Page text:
• becomes a symbol of the sacrifice of Jesus and how it is to affect the hearts of Jesus followers as per Heb 8:10, 10:16, Jer 31:31
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  • +1 I knew someone would have some insight on this.
    – Perry Webb
    Commented Mar 31 at 22:20
  • I focused too much on the Old Testament passages and didn't look enough at the Greek.
    – Perry Webb
    Commented Apr 1 at 0:05
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I would add the following connections to those mentioned in the OP and @Dottard's answer. Another aspect to this question has to do with the idea of the Messianic feast. In the Gospels, Jesus hints at this in the parable of the Wedding Feast, where those invited do not respond.

The kingdom of heaven may be likened to a king who gave a wedding feast for his son. 3 He dispatched his servants to summon the invited guests to the feast, but they refused to come. 4 A second time he sent other servants, saying, ‘Tell those invited: “Behold, I have prepared my banquet, my calves and fattened cattle are killed, and everything is ready; come to the feast.”’... 8 Then he said to his servants, ‘The feast is ready, but those who were invited were not worthy to come.

Jesus' willingness to drink of the cup of suffering in Gethsemane can be seen as the polar opposite of what the King hopes for in the parable. The King invites his people to the wedding of his son, and now the Son must drink the cup of death instead of marriage and family.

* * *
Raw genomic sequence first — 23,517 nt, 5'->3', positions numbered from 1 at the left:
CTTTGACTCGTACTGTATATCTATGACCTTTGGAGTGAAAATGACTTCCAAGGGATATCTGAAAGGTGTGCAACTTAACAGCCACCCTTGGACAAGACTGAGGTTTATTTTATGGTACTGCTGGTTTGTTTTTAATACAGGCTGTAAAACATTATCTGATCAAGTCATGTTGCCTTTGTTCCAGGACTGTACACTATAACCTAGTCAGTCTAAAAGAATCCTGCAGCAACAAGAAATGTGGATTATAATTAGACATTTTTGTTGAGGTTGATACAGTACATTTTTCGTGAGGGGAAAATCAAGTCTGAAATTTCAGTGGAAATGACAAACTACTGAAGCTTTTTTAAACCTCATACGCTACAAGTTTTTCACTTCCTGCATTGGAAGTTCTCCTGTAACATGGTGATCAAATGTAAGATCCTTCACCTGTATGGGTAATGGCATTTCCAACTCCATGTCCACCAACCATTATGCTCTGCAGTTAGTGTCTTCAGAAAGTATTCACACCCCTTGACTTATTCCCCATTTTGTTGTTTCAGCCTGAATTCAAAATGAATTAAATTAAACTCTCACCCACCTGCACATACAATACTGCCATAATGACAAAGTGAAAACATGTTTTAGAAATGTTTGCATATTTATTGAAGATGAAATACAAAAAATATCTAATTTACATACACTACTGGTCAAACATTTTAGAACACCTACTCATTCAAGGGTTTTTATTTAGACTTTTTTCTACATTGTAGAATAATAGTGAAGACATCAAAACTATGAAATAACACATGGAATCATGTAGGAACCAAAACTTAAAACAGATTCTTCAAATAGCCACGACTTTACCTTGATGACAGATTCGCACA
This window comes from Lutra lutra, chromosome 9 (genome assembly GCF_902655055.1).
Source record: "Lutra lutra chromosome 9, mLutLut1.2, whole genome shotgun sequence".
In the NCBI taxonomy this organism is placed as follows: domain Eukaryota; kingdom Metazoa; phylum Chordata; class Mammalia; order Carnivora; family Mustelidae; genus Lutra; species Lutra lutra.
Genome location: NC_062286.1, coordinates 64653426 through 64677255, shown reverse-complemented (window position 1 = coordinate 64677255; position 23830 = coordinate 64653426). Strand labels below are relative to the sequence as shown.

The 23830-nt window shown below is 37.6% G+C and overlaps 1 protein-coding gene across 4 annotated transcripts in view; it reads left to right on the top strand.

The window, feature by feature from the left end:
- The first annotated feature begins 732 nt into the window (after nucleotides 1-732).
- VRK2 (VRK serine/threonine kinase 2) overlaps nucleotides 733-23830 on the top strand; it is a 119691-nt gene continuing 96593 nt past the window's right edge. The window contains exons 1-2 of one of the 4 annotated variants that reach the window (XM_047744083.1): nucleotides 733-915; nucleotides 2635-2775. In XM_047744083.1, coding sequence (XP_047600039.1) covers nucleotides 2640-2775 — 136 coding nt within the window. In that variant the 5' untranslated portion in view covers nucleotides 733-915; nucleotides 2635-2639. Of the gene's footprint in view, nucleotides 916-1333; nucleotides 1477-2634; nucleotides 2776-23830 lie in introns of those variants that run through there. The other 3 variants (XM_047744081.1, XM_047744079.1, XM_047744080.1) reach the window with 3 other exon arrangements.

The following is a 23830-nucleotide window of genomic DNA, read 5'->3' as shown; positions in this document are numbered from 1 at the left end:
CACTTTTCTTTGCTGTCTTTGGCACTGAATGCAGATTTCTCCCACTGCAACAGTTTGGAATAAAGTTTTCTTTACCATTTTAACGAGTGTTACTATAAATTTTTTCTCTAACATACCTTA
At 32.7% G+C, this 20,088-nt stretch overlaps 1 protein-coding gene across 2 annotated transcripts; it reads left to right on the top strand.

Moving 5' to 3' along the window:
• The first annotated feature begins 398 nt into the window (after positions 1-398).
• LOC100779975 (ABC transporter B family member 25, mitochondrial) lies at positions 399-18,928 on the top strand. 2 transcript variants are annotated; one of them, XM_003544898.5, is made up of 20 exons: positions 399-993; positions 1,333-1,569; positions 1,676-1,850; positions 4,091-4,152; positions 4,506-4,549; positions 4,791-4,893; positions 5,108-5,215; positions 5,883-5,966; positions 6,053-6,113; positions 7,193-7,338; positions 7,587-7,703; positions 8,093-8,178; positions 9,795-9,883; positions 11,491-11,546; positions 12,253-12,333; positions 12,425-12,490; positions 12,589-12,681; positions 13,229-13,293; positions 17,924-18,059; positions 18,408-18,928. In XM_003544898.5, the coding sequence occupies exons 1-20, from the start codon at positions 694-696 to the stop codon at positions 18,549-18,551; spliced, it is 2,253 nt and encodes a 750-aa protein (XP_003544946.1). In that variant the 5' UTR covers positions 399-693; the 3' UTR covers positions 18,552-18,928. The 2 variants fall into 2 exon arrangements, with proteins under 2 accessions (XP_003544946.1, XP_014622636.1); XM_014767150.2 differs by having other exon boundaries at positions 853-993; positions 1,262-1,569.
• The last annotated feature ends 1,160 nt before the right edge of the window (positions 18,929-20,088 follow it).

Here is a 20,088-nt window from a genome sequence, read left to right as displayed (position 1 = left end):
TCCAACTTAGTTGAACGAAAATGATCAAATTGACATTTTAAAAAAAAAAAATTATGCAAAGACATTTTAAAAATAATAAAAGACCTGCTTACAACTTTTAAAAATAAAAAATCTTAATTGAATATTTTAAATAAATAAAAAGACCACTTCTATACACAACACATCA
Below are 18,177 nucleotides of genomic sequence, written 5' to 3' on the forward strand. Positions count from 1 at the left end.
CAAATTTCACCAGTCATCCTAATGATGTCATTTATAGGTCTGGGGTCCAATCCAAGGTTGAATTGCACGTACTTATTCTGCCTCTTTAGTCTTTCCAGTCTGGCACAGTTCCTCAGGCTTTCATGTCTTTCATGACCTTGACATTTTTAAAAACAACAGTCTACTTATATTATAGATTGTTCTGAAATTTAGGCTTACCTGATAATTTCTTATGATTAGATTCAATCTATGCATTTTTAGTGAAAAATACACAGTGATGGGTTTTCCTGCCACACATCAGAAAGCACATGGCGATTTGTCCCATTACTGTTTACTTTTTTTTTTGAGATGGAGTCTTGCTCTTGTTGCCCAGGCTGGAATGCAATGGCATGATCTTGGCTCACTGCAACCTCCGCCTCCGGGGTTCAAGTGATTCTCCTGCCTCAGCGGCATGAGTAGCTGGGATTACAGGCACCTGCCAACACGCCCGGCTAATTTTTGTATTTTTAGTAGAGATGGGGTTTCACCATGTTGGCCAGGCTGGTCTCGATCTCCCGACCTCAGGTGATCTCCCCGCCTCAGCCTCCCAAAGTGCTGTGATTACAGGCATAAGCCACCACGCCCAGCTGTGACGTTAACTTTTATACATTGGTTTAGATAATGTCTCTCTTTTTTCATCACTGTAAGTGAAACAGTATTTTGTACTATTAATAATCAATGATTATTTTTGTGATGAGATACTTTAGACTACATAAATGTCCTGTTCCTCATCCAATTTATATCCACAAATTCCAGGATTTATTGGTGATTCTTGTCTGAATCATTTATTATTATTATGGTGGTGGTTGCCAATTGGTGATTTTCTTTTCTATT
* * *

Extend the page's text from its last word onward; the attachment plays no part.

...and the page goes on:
One can read a foreshadowing of Jesus' course in the 22nd Psalm. Here, the sufferer passes through a deathly trial but eventually emerges victorious to provide a feast for believers:

He has not spurned or disdained the misery of this poor wretch, Did not turn away from me, but heard me when I cried out. 26 I will offer praise in the great assembly; my vows I will fulfill before those who fear him. 27 The poor will eat their fill; those who seek the Lord will offer praise. May your hearts enjoy life forever!”

Finally, when NT as a whole concludes, the theme of the Wedding Feast is again prominent:

Revelation 19:6-9

“Alleluia! The Lord has established his reign, [our] God, the almighty. 7 Let us rejoice and be glad and give him glory. For the wedding day of the Lamb[a] has come, his bride has made herself ready... Then the angel said to me, “Write this: Blessed are those who have been called to the wedding feast of the Lamb.”

Revelation 22:17

The Spirit and the bride say, “Come.” Let the hearer say, “Come.” Let the one who thirsts come forward, and the one who wants it receive the gift of life-giving water.

Conclusion: the theme of eating and drinking - both in sorrow and in joy - is present throughout the OT and NT in connection with the Messiah. In the end, however, the cup is one of joy and blessing. Whereas in the parable of the Wedding Feast, those invited are not worthy, in the end, the Messiah's bride has bade herself ready, and those invited to drink from the cup of living are eternally blessed.

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  • Good addition. Psalm 23 seems to go with this.
    – Perry Webb
    Commented Apr 3 at 9:34
  • @PerryWebb... Yes, as it was mentioned already in the OP, I omitted it. Commented Apr 3 at 15:45